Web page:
Cycle studies are studies in market history. And history has an uncanny way of repeating itself. The K-wave itself testifies to this common failure among humans of learning from the mistakes of the past and repeating them over and over. No better instructor in this truth have we than in historical price charts. And the long-term chart for wheat futures is perhaps the best instructor of all, especially since it is the fullest expression of the forces which govern the K-wave.

Take for instance 1925-1929. This, as we all know, was the most dynamic phase of the great bull market of the '20s, and the fateful period which preceded the great stock market crash of October '29. In 1925, wheat prices-after having been under considerable pressure from high supplies and overproduction throughout the 1920s (when the prior K-wave deflationary leg began)-staged an impressive rally (really, a bear market rally) in reaching a decade high of 205 7/8 cents per bushel. Four years later, wheat prices collapsed to its lowest price of the decade at 93 ¼ cents, a price reached on May 31st, 1929. Four months later, the U.S. stock market saw its peak and began its long descent, culminating in the crash of October.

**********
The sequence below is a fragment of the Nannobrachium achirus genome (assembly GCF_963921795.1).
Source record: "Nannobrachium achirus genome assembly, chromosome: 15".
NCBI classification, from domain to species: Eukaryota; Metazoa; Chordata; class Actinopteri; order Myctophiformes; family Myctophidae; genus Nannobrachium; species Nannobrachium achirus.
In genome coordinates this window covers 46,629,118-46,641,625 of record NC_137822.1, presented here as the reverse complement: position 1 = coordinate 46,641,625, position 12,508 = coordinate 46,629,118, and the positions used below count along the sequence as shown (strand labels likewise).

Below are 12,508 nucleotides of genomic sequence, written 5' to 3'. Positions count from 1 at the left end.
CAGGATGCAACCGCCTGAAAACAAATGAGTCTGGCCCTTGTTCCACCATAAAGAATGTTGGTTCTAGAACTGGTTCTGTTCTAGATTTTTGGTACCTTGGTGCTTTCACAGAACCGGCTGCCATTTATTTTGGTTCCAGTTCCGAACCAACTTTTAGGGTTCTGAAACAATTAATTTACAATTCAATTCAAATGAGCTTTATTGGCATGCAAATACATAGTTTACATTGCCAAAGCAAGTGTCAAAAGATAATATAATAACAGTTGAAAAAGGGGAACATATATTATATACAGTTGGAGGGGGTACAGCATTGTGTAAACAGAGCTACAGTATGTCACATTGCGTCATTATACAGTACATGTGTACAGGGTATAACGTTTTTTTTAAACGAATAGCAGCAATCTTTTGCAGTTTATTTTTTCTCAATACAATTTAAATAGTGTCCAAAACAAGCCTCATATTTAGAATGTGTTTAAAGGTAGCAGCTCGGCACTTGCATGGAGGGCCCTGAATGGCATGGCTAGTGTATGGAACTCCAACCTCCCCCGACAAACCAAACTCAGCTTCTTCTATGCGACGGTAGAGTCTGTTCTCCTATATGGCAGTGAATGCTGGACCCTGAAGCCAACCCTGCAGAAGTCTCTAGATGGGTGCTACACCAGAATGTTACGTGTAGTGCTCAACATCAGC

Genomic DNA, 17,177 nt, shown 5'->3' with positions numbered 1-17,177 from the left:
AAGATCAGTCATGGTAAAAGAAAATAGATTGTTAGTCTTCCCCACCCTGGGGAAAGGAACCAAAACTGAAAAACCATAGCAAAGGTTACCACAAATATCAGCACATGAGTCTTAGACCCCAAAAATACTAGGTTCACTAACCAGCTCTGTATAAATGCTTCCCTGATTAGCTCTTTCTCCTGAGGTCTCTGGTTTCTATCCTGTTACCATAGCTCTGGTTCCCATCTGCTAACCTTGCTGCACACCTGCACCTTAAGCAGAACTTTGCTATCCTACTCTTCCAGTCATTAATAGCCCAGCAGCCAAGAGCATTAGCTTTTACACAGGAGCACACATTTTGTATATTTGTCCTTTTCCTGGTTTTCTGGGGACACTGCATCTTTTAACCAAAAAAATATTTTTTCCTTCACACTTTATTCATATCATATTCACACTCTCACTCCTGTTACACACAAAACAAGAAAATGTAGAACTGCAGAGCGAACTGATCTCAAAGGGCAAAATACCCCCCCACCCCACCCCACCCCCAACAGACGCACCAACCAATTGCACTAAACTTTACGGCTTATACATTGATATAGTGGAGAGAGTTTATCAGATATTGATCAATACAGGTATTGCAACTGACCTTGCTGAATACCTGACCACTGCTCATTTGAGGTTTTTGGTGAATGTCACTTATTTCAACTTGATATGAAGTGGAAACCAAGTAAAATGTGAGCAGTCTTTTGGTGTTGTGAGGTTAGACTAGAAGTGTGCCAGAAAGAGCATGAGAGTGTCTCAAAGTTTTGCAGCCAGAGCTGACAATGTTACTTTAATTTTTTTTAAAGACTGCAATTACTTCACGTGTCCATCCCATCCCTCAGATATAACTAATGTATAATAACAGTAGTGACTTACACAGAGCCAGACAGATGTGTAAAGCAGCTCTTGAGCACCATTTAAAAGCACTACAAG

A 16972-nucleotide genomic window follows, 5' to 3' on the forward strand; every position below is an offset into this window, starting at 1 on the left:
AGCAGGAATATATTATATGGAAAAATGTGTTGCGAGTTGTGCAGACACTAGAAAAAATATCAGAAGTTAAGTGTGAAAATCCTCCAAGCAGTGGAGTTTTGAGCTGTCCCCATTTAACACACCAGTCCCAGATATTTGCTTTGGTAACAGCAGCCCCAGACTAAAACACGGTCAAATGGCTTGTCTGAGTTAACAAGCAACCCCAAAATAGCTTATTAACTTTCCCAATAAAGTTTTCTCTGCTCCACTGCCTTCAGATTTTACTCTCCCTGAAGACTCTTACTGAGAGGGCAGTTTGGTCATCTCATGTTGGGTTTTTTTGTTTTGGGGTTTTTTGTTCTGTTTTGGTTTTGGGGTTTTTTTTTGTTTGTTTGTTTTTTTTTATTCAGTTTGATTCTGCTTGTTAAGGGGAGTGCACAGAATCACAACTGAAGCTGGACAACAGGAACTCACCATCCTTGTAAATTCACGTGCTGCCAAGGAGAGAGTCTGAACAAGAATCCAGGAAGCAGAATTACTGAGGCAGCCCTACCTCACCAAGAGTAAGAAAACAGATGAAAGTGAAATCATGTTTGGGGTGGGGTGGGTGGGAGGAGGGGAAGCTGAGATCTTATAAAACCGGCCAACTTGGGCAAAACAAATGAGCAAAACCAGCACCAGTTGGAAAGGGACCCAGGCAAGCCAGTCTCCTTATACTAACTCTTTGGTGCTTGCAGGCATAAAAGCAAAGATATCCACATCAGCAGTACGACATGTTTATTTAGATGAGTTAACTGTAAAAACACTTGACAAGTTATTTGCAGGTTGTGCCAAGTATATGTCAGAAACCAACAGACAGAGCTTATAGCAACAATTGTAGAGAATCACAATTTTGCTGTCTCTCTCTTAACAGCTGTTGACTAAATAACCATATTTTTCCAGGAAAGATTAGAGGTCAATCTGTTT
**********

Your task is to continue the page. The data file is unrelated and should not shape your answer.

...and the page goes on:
Fast forward 70 years later to our present day: Wheat prices, after having declined throughout the past decade under the intense pressure of all-time high global surpluses and overproduction, rallied to a decade high price in 1996. Four years later in August of 2001, prices have fallen to a 10-year low. If history is any indication, we should witness a similar pattern of general economic weakness later this year. This is a spill-over effect, since we have established that economic crisis always begins in the farm sector. And never in U.S. history has the farm sector been in a more precarious situation than today, when massive farm debt, record production and carryover stocks, and near-record low prices threaten to plunge agriculture into a repeat of the Great Depression. This weakness cannot help but suffuse into the broader economy, and will almost certainly do so this year.